The plan was for Nury Chavarria to stay inside the church Sunday night as hundreds of supporters gathered outside to sing and chant their support for her to remain in the U.S.
The plan changed. As her plans in general seem to change these days.
Chavarria’s original plan was to remain in the U.S., as she has for 24 years since fleeing Guatemala. She has been raising four kids in Norwalk; though undocumented, she was granted annual stays of deportation. But that plan changed: Newly aggressive federal immigration officials ordered her deported back to Guatemala last Thursday.
She changed that plan, too: Instead of boarding a plane, she took refuge in Fair Haven’s Iglesia de Dios Pentecostal, where federal policy forbids agents from coming to grab her, while her lawyers and now elected officials renew efforts to win permission for her to remain here. Instead of being another one of Donald Trump’s deportees, Chavarria has become a symbol of the resistance to the president’s immigration policies: a hard-working housecleaner and single mom who has never gotten in trouble with the law in more than two decades of raising her family here.
As national television outlets beamed her story to the nation, over 200 people Sunday came to a sloping lot on the East Pearl Street church grounds for a vigil a block uphill from the Quinnipiac River. It was one of those defining New Haven moments, demonstrating the city’s commitment to welcoming immigrants.
Technically Chavarria could have attended the vigil and remained on church property. Technically that would have continued to have shielded her from being grabbed by Immigration and Custom Enforcement (ICE) agents.
She and the clergy and immigration reform organizers supporting her decided not to take any chances, not to tempt a confrontation. She would instead listen to the chants and the speeches and the songs from within the walls of the church that has become her temporary home.
That worked for a while. Then temptation drew her outside, briefly. From behind a fence overlooking the lot, flanked by immigrant-rights organizer Kica Matos, Rabbi Herb Brockman, and Iglesia de Dios Pastor Hector Luis Otero, Chavarria watched for a few moments as people gradually noticed her presence. Then she waved to the crowd.
Handed a microphone, she told people how grateful and moved she feels by the outpouring of support. Then she returned inside, and the vigil continued.
New Haven had been planning for months to offer immigrants sanctuary from ICE deportation inside houses of worship. Chavarria is the first so far to seek that sanctuary here. Nationally, 13 immigrants ordered to lave the country have taken refuge in sanctuary churches, according to Kica Matos. Matos, an organizer focused on immigration and race at the national Center for Community Change who lives in Fair Haven, was asked Sunday night why she thinks Chavarria’s case in particular is receiving so much broader attention.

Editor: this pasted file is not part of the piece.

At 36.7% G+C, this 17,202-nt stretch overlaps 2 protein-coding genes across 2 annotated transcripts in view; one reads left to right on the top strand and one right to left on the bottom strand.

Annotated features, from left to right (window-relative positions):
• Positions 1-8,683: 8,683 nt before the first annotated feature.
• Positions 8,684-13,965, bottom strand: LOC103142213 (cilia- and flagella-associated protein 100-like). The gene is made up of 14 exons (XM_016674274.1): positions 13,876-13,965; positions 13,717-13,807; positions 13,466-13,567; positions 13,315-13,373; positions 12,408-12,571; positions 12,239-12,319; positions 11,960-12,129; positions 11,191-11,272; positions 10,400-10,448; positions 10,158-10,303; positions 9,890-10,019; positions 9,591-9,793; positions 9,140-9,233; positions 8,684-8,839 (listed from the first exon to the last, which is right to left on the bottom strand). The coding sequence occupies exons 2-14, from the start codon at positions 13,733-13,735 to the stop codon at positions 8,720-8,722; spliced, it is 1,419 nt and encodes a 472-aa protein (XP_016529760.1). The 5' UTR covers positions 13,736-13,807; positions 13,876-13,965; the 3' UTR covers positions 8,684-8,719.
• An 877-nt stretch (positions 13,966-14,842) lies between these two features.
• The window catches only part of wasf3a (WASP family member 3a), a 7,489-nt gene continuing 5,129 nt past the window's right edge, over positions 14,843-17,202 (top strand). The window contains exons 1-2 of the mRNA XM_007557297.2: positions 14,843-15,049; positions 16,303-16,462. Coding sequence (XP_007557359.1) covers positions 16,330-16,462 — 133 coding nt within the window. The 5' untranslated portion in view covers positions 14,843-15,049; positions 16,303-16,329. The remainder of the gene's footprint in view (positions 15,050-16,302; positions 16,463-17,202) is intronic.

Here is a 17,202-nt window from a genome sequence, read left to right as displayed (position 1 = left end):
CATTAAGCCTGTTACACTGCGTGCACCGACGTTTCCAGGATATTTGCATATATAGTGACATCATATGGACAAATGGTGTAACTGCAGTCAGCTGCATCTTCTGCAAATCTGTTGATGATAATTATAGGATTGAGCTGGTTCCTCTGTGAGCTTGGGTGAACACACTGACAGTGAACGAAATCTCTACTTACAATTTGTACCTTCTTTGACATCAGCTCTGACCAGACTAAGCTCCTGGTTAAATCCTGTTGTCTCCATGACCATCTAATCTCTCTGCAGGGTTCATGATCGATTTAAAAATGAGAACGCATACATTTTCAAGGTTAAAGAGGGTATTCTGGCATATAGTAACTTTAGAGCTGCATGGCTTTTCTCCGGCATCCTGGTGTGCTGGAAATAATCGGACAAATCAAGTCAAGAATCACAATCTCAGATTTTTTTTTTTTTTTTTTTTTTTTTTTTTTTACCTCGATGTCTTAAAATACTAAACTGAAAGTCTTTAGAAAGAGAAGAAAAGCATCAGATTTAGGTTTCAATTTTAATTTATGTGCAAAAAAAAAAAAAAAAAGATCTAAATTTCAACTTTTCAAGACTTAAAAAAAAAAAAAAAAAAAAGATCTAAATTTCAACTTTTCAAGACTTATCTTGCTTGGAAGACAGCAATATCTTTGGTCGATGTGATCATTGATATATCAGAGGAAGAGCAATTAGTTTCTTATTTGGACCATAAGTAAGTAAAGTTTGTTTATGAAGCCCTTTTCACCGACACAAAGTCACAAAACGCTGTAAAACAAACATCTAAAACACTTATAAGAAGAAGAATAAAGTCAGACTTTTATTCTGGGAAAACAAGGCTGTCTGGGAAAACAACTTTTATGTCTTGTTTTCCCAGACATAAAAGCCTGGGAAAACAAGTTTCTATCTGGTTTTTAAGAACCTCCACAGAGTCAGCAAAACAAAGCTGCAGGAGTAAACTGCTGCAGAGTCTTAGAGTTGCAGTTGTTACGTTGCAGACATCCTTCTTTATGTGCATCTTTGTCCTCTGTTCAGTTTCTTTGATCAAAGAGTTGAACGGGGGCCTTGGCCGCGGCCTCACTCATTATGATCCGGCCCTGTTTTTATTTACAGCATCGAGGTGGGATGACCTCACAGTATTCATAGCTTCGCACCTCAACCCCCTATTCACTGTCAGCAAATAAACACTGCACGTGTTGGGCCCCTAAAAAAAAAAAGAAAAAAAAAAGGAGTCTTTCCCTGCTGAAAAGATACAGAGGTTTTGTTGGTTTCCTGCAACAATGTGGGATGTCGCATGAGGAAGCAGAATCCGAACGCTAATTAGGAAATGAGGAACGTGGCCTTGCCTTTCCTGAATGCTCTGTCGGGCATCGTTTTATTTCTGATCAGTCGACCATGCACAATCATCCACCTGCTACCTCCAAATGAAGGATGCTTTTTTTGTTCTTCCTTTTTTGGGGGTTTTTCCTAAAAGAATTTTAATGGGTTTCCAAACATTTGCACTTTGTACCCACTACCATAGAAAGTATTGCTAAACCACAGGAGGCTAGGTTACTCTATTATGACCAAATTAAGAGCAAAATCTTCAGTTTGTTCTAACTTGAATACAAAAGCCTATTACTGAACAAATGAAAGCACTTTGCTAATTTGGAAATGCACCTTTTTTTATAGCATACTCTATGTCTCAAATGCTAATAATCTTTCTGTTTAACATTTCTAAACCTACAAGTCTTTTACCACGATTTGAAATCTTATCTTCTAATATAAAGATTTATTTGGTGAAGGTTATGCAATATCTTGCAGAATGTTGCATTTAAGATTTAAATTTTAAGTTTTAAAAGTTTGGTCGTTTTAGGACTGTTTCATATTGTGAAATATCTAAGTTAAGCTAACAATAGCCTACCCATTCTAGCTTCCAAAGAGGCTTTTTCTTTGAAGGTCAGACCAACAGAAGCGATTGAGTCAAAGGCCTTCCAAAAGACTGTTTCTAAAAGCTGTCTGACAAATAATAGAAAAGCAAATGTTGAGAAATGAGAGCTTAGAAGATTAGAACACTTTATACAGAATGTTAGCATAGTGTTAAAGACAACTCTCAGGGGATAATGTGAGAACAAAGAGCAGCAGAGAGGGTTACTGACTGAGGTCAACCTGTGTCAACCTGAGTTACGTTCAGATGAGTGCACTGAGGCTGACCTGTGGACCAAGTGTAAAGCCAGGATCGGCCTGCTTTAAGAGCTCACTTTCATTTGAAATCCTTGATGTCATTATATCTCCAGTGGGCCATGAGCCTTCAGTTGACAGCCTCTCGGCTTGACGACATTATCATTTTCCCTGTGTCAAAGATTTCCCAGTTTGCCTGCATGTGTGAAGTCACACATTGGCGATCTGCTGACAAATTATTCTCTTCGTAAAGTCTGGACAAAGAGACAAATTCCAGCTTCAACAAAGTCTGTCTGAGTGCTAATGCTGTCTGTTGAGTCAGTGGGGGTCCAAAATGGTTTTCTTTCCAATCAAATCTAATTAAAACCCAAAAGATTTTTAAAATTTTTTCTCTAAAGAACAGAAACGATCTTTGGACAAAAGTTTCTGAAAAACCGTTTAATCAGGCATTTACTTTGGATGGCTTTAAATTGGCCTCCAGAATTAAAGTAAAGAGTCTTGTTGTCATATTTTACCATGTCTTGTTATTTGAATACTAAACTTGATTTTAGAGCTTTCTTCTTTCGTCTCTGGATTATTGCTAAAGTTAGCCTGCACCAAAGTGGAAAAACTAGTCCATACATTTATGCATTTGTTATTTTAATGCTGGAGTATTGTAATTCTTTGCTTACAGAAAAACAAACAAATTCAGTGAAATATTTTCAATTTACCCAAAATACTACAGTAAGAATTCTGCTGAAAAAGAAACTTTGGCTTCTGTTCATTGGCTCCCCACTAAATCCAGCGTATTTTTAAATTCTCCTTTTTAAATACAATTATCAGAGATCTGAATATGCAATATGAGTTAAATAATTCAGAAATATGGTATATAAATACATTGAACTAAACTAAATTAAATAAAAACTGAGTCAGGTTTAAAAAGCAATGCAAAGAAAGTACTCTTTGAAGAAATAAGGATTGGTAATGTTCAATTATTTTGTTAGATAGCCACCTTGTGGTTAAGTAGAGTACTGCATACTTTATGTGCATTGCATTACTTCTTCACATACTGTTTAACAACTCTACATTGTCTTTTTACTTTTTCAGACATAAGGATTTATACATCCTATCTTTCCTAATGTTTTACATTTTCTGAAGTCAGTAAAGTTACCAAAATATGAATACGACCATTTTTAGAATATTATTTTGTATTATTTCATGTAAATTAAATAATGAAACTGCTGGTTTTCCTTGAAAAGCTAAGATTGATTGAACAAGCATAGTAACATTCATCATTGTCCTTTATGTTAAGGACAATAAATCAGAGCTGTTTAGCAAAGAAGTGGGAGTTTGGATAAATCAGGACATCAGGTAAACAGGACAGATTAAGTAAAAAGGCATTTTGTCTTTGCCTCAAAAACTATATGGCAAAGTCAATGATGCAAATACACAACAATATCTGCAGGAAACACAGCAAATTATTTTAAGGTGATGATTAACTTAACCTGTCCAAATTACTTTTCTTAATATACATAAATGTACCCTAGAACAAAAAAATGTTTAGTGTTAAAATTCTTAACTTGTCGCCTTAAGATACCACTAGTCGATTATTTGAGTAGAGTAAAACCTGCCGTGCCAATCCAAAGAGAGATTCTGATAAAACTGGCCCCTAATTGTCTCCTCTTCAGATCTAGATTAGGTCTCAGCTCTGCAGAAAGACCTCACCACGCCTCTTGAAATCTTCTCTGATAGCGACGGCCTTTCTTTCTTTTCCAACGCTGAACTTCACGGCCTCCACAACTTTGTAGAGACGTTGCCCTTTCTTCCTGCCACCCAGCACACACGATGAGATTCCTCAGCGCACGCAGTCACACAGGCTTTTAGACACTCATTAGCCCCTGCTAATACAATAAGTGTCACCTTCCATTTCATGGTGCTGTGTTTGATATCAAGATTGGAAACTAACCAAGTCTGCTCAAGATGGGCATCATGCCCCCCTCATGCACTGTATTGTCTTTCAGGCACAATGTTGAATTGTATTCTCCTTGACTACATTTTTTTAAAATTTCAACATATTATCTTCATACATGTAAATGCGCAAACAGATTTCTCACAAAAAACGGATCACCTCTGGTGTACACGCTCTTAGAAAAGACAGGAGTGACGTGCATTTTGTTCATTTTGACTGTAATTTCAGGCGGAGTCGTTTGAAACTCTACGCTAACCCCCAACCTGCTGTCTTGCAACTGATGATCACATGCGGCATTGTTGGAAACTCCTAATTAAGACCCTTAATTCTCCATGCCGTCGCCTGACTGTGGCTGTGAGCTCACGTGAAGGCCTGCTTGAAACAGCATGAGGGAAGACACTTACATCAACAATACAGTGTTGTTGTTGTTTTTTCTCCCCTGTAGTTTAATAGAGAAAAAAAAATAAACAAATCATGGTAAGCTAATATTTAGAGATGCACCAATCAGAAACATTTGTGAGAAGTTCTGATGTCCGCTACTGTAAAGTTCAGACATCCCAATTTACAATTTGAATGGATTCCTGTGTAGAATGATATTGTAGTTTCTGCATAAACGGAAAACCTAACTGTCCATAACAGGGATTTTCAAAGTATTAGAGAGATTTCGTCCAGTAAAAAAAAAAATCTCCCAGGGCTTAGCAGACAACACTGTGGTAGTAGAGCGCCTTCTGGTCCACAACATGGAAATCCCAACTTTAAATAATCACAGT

“This case shocked the conscience of most Americans,” Matos responded. “Irrespective of what your political leanings are, decent Americans find what the government did repugnant.”
At the vigil, Pastor Otero and the Rev. Abraham Hernandez offered a prayer for Chavarria to win permission to remain here and resume life with her children: “If anyone deserves a right to stay in this country, it’s Nury Chavarria.”
Vigil participants took turns painting the names of their hometowns on a mural created for Chavarria.
Rabbi Herb Brockman of Temple Mishkan Israel, which has also agreed to serve as a sanctuary congregation (click here for a previous article about that), called Chavarria a hero.
“A woman to stand up for justice should inspire us, for it is our justice as well as it is hers that is at stake. It is our America that is at stake as well as hers. It is the conscience of our nation as well as hers that is under threat. It is the soul of our common religious faiths that is under siege as is hers,” Brockman declared. “For a hero is not someone who chooses their time. It is always foisted on them by circumstances. And then they must decide. She has decided to be with us as much as we have decided to be with her. Her example has brought our community together. Look around. Her example has demonstrated remarkable strength and length…. She may even get to change our laws.”
New Haven Mayor Toni Harp decried the “cruel and inhumane treatment of a Connecticut resident for technical and certainly noncriminal noncompliance with inconsistent, arbitrary federal policy. It is a foreign concept to me that a woman who has lived in Connecticut 24 years, worked in Connecticut, raised a family in Connecticut, must now leave Connecticut — her home, her job and her children — to satisfy discrimination and baseless fear in the hearts of some Americans.” Harp closed by speaking to the woman listening from inside the church walls: “I want you to know, Nury, that New Haven is with you.”
The East L.A. touring band Las Cafeteras was with Nury, too, Sunday night. It was in town to play Cafe Nine. It made a point of stopping first by the vigil on East Pearl Street to induce one final extended round of singing and clapping in the lot — along with some moves.
“If we can’t dance together,” the singer reasoned, “how can we build a city together?”
This story was first published by the New Haven Independent.